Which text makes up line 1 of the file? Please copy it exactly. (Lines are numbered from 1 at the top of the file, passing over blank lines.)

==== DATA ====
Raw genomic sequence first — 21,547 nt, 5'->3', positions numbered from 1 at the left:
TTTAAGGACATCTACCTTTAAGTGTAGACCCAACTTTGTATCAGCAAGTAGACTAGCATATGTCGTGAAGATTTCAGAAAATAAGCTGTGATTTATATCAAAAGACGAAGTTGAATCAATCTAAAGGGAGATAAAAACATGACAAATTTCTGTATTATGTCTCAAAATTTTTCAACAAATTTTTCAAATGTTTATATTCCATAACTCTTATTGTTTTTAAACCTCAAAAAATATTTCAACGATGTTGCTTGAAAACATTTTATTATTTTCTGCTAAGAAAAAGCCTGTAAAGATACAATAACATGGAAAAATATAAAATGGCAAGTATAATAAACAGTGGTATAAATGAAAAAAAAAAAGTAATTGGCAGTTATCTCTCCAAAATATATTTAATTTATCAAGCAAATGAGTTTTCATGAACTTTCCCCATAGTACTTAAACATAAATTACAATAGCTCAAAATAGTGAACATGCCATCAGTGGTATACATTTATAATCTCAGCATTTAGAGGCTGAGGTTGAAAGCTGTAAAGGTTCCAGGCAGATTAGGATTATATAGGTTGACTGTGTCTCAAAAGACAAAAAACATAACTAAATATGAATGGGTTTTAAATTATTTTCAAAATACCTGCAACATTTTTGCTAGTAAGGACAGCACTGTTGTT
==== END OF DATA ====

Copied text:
Raw genomic sequence first — 21,547 nt, 5'->3', positions numbered from 1 at the left: